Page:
IN RE THE MARRIAGE OF JULIANNE R. SCHENKELBERG AND GARY W. SCHENKELBERG Upon the Petition of JULIANNE R. SCHENKELBERG, Petitioner-Appellee, And Concerning GARY W. SCHENKELBERG, Respondent-Appellant.
from the Iowa District Court for Carroll County, William C.
Schenkelberg appeals the district court's order denying
his petition to modify the parties' dissolution decree to
decrease his spousal support obligation to Julianne
Gregory J. Siemann of Green, Siemann & Greteman PLC,
Carroll, for appellant.
Salvo and Bryan D. Swain of Salvo, Deren, Schenck, Gross,
Swain & Argotsinger, PC, Harlan, for appellee.
Considered by Vogel, C.J., and Vaitheswaran and Doyle, JJ.
the second appeal arising from the spousal support provision
of Gary and Julianne Schenkelberg's dissolution decree.
The couple married in 1994 and divorced in 2009. The district
court ordered Gary to pay Julianne spousal support of $5000
per month until she turned sixty-two, died, or remarried, and
$2000 per month thereafter, until she turned seventy, died,
appealed. The Iowa Supreme Court increased his obligation to
$7000 per month until Julianne's death or remarriage.
See In re Marriage of Schenkelberg, 824
N.W.2d 481, 488 (Iowa 2012). The court reasoned that the
district court failed to consider his "substantial
distributions" from his subchapter S corporation.
Id. at 484-85. Specifically, the court stated:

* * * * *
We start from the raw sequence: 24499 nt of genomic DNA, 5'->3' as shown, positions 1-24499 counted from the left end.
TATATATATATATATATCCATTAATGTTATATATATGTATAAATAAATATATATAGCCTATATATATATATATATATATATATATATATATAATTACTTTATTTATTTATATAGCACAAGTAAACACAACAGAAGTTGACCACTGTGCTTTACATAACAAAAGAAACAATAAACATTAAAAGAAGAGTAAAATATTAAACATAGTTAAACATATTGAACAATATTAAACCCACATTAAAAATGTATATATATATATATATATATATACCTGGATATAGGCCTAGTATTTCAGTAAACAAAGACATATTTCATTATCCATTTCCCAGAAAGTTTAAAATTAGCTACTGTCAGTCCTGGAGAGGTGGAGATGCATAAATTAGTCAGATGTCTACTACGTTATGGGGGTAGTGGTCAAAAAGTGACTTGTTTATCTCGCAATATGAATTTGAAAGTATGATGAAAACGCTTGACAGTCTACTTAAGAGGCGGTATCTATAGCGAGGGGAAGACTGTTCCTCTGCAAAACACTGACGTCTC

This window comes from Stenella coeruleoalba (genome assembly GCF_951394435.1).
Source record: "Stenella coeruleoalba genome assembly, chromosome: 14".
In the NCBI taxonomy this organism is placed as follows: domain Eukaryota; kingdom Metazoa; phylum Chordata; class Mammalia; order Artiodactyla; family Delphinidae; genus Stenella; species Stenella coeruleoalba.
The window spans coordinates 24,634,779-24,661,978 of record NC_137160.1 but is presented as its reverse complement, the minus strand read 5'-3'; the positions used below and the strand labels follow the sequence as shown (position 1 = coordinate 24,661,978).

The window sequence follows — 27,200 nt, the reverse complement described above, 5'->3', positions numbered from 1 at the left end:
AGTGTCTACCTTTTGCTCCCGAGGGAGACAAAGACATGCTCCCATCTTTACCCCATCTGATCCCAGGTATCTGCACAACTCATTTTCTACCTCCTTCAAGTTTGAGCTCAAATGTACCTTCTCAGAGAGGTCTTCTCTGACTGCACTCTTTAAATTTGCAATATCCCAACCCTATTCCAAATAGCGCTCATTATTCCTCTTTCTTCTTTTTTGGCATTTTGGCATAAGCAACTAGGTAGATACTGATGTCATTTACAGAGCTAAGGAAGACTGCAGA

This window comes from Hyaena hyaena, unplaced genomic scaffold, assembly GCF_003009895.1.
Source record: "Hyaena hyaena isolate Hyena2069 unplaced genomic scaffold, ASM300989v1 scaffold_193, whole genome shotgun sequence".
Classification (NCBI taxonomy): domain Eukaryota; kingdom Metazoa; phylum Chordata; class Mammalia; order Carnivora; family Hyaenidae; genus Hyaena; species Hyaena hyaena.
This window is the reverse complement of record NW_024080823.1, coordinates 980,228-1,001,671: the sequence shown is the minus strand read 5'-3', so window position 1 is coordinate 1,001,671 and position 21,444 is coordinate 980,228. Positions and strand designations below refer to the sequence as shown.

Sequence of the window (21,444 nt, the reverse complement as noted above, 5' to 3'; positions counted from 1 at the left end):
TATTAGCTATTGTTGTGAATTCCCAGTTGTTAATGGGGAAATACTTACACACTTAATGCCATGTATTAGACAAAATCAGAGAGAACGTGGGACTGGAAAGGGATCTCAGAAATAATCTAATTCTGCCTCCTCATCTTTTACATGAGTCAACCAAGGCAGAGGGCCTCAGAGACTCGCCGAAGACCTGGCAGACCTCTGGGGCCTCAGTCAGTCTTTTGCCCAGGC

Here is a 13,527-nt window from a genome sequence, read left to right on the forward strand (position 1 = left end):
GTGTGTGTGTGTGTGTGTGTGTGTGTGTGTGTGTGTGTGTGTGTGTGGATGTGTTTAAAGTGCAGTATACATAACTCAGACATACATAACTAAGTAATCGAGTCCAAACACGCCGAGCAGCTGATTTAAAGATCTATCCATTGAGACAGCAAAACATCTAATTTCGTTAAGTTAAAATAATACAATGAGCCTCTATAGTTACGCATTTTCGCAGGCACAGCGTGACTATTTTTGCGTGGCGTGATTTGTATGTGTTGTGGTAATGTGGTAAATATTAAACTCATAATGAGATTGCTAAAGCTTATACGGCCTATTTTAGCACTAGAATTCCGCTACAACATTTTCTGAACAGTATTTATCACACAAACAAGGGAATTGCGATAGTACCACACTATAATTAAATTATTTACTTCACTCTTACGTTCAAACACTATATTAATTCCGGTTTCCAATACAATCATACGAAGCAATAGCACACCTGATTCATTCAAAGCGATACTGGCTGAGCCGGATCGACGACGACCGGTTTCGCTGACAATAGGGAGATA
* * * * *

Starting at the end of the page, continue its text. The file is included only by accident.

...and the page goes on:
As long as Gary has an interest in the corporation, there is
no reason to believe that he will not be receiving a
substantial cash distribution from the corporation, even if
he no longer receives a salary from it. Moreover, if he
divests himself from his ownership in the corporation, we
believe the value he will receive for his interest in the
corporation will generate sufficient funds to reinvest in
another asset that will provide him with substantial income.
Id. at 487.
time, Gary filed a petition to modify the spousal support
provision. He testified deterioration in the agricultural
economy required a forced sale of the business and his
advancing age and declining health prevented him from
obtaining meaningful employment.
district court denied the petition after finding "no
material change of circumstance or one that was not
contemplated by the supreme court." Gary moved for
enlarged findings and conclusions. The district court denied
the motion, reasoning as follows:
[T]his Court will stand with its ruling recently filed and
order that the $7000 per month continue. The Court does so
for a number of reasons. First, it was contemplated by the
[supreme court] that [Gary] might ultimately sell his
income-producing business and reinvest in other
income-producing properties. This indeed has happened. [Gary]
has received substantial funds as noted in the opinion.
Further, [Gary] has invested in several businesses and is
currently building a home valued at $1 million.
In short, the Court once again reiterates that [Gary]'s
financial position is very secure, and his financial holdings